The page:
You'll be forgiven for getting enthralled by the highly reflective decor.
As with any urban, downtown area, there comes a transition from the fancy restaurant / martini bar part of town into considerably more reasonably priced and infinitely more interesting options. The Asheville downtown core is a beautiful place well-stocked with bars and restaurants, but the Lazy Diamond exists on its fringe, a fact well translated to its eclectic dive bar existence. Of course tinsel fringe, a spacious dance floor and vintage arcade games don’t hurt.
The Lazy Diamond opened in 2014 as the sister bar to crosstown and amazing dive bar Double Crown operated by the same owners. Chris Bower and Steve Mann co-own both locations and do so as Asheville natives, a trait easily seen in the way each dive bar strives to reflect the strong community vibe that runs through the city. A devotion to Asheville proper, so to speak, is an important dive bar trait given the city’s explosion in tourist traffic and associated development spurred by external funding.
One disclaimer for those interested in visiting the Lazy Diamond that there are sources online that claim the location is closed, stemming from a February 2021 decision to shut down. Rest assured the Asheville dive bar has since reopened, taking the time to weather the tail end of the strictest of the pandemic’s restrictions before resuming operations. The location plays into some of the mystery as well, just a bit past the real core of Asheville’s downtown district and situated on a slope with the dive bar’s name attached to a simple black awning slightly obscured by the front patio’s tiki-style umbrellas.
And as with many of Asheville’s best drinking options, great care has been applied to the front patio, an area well populated thanks to Asheville’s fairly friendly climate. Here, the seating is made up of picnic tables and grass-style umbrellas, some additional padded bench seating running along one of the dive bar’s exterior walls. At night, large red bulb Christmas lights play off of black painted brick, bathing the front patio area in a soft red light in perfect dive bar fashion. The patio here is long enough to pack a pretty decent-sized crowd.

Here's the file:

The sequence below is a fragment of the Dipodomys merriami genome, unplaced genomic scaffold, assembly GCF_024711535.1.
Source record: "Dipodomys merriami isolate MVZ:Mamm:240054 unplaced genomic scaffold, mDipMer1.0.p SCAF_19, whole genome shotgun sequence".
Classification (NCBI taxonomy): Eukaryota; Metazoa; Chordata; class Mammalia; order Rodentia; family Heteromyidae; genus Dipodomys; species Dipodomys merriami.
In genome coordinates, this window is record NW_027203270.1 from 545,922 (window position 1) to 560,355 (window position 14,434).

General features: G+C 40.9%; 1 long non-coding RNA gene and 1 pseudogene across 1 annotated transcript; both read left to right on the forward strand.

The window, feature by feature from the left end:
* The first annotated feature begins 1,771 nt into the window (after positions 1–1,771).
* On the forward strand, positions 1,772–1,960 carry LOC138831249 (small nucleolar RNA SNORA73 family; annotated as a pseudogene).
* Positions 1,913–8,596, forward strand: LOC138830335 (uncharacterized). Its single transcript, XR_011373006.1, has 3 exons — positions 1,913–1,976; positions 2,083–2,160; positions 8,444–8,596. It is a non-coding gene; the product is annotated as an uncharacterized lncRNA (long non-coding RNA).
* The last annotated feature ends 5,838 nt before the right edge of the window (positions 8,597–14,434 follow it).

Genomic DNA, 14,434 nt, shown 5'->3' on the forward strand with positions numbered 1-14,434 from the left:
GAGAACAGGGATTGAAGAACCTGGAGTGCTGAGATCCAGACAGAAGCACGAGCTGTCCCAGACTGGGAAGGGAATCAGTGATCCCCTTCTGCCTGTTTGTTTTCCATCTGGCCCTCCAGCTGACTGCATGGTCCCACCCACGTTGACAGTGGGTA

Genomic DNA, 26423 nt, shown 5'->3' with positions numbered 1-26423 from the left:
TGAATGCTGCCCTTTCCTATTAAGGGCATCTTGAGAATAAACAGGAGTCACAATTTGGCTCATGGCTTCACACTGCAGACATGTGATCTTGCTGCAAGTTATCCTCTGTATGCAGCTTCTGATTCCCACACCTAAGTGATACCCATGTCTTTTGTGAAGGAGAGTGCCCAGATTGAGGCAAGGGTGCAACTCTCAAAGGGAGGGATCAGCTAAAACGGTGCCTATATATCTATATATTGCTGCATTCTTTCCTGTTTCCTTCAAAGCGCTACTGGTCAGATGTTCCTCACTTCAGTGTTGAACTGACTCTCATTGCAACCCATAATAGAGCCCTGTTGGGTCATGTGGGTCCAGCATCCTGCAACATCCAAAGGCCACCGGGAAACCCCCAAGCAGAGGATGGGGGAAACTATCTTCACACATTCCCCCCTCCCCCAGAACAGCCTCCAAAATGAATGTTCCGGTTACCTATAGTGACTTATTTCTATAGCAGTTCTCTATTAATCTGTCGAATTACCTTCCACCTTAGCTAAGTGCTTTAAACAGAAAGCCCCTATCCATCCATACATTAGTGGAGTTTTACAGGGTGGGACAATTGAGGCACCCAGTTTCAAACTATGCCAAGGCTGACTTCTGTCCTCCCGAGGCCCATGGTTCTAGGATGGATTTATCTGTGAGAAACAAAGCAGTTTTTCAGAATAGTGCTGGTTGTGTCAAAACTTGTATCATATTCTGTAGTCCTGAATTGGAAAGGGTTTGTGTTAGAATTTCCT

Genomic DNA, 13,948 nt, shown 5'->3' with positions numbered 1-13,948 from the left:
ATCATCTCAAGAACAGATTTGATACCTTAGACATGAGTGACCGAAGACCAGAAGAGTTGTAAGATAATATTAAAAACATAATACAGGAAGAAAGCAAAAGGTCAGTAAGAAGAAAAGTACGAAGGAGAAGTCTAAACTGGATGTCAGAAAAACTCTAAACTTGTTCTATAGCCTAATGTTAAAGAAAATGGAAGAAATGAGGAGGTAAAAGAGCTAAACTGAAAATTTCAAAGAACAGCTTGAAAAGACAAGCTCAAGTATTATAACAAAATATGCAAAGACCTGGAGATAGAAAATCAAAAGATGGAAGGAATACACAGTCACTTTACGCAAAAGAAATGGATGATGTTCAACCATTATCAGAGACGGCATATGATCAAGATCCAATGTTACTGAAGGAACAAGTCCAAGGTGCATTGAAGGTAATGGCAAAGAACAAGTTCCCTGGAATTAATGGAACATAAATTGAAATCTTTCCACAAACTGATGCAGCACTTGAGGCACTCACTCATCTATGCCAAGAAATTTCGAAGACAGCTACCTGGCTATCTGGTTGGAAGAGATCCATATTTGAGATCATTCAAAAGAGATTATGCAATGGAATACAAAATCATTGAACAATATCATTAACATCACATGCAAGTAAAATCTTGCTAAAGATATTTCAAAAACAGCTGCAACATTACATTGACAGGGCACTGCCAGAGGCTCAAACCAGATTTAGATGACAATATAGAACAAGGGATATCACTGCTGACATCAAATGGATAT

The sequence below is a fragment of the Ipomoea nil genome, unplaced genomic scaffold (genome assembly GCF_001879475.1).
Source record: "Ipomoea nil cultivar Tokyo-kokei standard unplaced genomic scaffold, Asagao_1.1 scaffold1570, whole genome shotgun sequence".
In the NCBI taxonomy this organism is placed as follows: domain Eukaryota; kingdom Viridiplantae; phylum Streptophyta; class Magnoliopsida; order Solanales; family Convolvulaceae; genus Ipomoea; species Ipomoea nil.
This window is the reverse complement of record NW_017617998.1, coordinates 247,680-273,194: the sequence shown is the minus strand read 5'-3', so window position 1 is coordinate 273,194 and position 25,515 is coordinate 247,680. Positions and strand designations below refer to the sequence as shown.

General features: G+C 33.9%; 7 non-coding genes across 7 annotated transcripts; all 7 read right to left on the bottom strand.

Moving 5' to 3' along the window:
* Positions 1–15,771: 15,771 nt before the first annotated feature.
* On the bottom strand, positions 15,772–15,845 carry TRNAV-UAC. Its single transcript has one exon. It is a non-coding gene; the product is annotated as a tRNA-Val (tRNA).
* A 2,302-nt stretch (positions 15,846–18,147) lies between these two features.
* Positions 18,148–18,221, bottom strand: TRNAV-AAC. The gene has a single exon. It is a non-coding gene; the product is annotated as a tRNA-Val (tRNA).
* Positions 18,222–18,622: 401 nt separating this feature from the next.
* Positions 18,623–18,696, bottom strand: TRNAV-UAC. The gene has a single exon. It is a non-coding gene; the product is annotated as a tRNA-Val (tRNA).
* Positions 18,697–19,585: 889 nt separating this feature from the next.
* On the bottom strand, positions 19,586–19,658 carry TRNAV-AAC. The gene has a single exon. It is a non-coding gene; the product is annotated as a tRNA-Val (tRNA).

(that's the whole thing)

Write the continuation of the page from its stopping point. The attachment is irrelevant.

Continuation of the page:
The best dive bars are the ones that defy explanation and the sheer density of light, decoration and relentless waves of reflective tinsel along the ceiling makes Lazy Diamond difficult to accurately capture. I mean this as a compliment, sincerely, that the best analogy I can think of is Lazy Diamond feeling a bit like a dive bar in the center of a cruise ship where the staff hangs out and talks about the tourists they had to serve that night. The place feels like a gilded bunker, the tinsel playing off of Christmas lights playing off of the mirrored bar area that runs the length of the space. Multi-colored Christmas lights blend into a soft red glow that mirrors the patio, a dive bar subterranean feeling of sorts.
Vinyl DJ sets command a corner of the space most nights, a small dance floor extending off of it that blends into the rest of the Lazy Diamond. The main space includes the bar that runs its full length, a line of booths along the opposite wall and a handful of short tables in between. This main space ends with a swinging pair of saloon-style doors that lead to the epically graffiti-laden bathrooms and a caged storage area that somehow also enhances the vibe. Even by dive bar standards the bathrooms are impressive, wild mixes of stickers, graffiti and posters in each of the available bathrooms.
Behind the bar, more than enough miscellaneous decoration can be found to hold a couple of drinks worth of attention, the highlight clearly the organ built into the run of beer coolers. Liquor bottles can be found in a couple of different concentrations and also strewn around this behind-the-bar space, creating a haphazard feeling made all the more visually confusing by Christmas lights hanging down amid long mirrors already reflecting the Christmas lights found elsewhere inside. And what would a dive bar setup be without a framed picture of Dolly Parton, really.
The rest of the interior is really something that has to be seen to be understood. There are PBR lamps, hidden artwork (see if you can find Andre the Giant), assorted statues, Christmas garland, did we mention all of that tinsel? Every shred of light that happens to enter the Lazy Diamond must bounce off of about 20 different surfaces before landing in your eye, creating a fairly dazzling experience best appreciated at night.
And for an Asheville city core that seems to creep ever-closer to some of these fringe areas with more and more upscale bars and restaurants funded by outside investment, the Lazy Diamond’s commitment to keep things a little weird and firmly local is welcome. If for nothing else, the pleasure of drinking a High Life from the inside of a disco ball with tinsel as its roof makes the Lazy Diamond a must-visit Asheville dive bar.